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Spokane, Washington  Est. May 19, 1883

‘Tremendously impactful’: Here’s what a government shutdown could mean for the Inland Northwest

As of Thursday, a budget has not been passed, with a short-term spending bill stalled in the House of Representatives after passing in the Senate. Were a government shutdown to occur, more than 50,000 federal workers in Washington and at least 9,200 in Idaho would work without pay until Congress restores funding.  (Al Drago/Bloomberg)

WASHINGTON – A government shutdown appeared all but certain Thursday, despite bipartisan efforts in the Senate to pass a short-term spending bill, as House Republicans instead took a series of symbolic votes with no prospect of funding the government before a new fiscal year begins on Sunday.

A lapse in government funding could have an immediate impact on people in the Inland Northwest, including the more than 54,500 federal workers in Washington and nearly 9,200 more in Idaho who would work without pay until Congress restores funding, according to recent estimates from the nonpartisan Congressional Research Service. The nation’s 1.3 million active-duty members of the military would also go unpaid.

After House Speaker Kevin McCarthy, R-Calif., struck a deal with President Joe Biden in May to set spending limits – which Republicans and Democrats in the Senate have followed as they craft annual appropriations bills – GOP hardliners in the House have refused to fund the government without making deeper cuts and enacting right-wing policies.

While moderate Republicans and Democrats could likely cobble together enough votes to pass a measure to fund the government at current levels until Congress passes a full-year spending package, a handful of far-right lawmakers have threatened to oust McCarthy if he brings a bipartisan bill to the floor for a vote.

That raises the specter of a lapse in funding that lasts even longer than the 35-day shutdown that began in late 2018, when then-President Donald Trump demanded money to build a wall on the U.S.-Mexico border. In a post on his Truth Social platform Sunday, Trump ordered congressional Republicans, “UNLESS YOU GET EVERYTHING, SHUT IT DOWN!”

The impact of a shutdown depends largely on how long it lasts. The most recent shutdown, which began in December 2018 and stretched into 2019, cost the U.S. economy about $11 billion, according to the nonpartisan Congressional Budget Office.

Some federal employees would be required to work without pay, while others would be sent home during the shutdown, also without pay. By law, federal workers and military service members receive back pay when Congress funds the government again, but that doesn’t apply to some federal contractors. Each federal agency determines which of its employees must report to work during a shutdown, hampering operations even as essential work continues.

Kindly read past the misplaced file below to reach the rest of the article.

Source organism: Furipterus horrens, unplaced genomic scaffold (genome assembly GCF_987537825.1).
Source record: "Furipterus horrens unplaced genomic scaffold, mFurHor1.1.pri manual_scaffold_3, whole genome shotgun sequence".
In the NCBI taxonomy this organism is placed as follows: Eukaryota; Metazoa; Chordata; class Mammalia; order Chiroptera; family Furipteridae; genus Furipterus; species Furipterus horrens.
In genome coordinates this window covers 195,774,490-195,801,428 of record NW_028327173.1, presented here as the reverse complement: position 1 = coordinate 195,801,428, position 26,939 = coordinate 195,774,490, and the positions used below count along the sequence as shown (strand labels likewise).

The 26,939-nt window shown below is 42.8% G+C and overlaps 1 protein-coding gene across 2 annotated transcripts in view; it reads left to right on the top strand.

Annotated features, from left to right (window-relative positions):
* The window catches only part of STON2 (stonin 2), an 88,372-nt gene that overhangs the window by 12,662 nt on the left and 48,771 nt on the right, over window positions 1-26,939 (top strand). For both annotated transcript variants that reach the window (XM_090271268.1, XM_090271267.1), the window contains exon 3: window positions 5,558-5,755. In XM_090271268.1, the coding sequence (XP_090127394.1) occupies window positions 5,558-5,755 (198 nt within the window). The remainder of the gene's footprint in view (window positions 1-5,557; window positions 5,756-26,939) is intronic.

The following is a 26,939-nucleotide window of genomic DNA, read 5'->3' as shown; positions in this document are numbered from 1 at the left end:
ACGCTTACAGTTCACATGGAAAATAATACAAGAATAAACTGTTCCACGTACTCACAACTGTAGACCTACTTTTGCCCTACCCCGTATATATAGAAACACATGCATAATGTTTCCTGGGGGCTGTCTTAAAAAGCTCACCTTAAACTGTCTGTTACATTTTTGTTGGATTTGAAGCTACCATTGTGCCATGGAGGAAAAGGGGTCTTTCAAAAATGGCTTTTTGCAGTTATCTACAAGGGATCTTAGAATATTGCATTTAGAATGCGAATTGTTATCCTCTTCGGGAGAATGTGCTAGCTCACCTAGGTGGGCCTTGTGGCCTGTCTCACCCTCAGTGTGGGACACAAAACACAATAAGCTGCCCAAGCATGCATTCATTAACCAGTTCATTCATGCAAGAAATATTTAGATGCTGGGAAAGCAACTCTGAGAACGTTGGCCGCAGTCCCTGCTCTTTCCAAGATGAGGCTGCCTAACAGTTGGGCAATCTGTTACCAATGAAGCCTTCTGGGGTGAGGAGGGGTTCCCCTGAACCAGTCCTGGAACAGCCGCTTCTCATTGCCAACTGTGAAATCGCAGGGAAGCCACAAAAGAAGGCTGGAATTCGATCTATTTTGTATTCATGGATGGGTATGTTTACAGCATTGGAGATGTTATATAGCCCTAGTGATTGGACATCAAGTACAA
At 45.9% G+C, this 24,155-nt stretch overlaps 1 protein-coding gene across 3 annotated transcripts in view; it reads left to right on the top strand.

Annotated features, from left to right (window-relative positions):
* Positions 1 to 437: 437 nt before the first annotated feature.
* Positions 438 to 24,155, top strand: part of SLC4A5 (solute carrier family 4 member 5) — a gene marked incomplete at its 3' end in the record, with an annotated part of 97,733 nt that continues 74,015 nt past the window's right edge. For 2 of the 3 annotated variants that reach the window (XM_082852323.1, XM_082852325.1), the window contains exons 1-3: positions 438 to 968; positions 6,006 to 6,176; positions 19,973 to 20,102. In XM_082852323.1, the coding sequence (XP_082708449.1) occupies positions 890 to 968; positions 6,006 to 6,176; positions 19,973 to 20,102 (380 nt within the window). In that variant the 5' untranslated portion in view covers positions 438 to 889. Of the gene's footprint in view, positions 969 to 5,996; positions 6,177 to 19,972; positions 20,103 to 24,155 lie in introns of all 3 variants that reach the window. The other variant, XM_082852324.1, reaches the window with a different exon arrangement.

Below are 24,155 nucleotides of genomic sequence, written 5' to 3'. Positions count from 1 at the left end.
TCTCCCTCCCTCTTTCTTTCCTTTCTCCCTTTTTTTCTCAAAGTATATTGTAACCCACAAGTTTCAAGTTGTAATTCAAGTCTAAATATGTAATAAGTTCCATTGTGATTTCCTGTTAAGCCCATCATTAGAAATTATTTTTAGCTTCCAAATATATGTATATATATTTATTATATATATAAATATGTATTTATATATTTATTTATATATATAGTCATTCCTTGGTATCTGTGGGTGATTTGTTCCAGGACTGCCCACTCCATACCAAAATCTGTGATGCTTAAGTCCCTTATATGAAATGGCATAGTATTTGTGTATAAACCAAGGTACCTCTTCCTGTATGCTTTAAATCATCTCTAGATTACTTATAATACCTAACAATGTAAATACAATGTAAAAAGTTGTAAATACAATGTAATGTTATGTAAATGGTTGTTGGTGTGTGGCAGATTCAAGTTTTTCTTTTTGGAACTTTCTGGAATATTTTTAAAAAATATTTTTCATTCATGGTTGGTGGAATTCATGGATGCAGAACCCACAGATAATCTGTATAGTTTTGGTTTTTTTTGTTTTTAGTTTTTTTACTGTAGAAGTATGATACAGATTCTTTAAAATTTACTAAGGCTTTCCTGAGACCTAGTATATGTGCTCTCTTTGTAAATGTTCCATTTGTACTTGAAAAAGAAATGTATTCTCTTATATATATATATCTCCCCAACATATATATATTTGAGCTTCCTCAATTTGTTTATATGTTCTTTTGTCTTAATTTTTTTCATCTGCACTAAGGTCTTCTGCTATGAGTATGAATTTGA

Assistant U.S. Attorney Richard Barker, spokesman for the U.S. Attorney’s Office for the Eastern District of Washington, said a shutdown would be “tremendously impactful” on his office, which leads federal law enforcement east of the Cascades.

Up to 40% of employees in the office, Barker said in a statement, may be furloughed during a shutdown, including assistant U.S. attorneys and staff who handle much of the office’s civil case work. Government contractors who support the office, he added, could go without pay and without guaranteed back pay.

“The majority of our office will still be required to work without pay,” he said, including prosecutors and their support teams who handle criminal cases and other work where lives are at stake.

“Our office routinely handles incredibly serious cases involving allegations of violence, high-level drug trafficking, civil rights, child exploitation, environmental justice, and large-scale fraud. Work in these critical areas must continue, but it does so at a personal cost for those who are asked to work without pay.”

The lapse in funding would make it hard to ensure witnesses in important criminal trials are available to testify and to pay jurors for their service, Barker added. Despite those challenges, he said the office’s employees are committed to working even if they don’t know when they’ll be paid.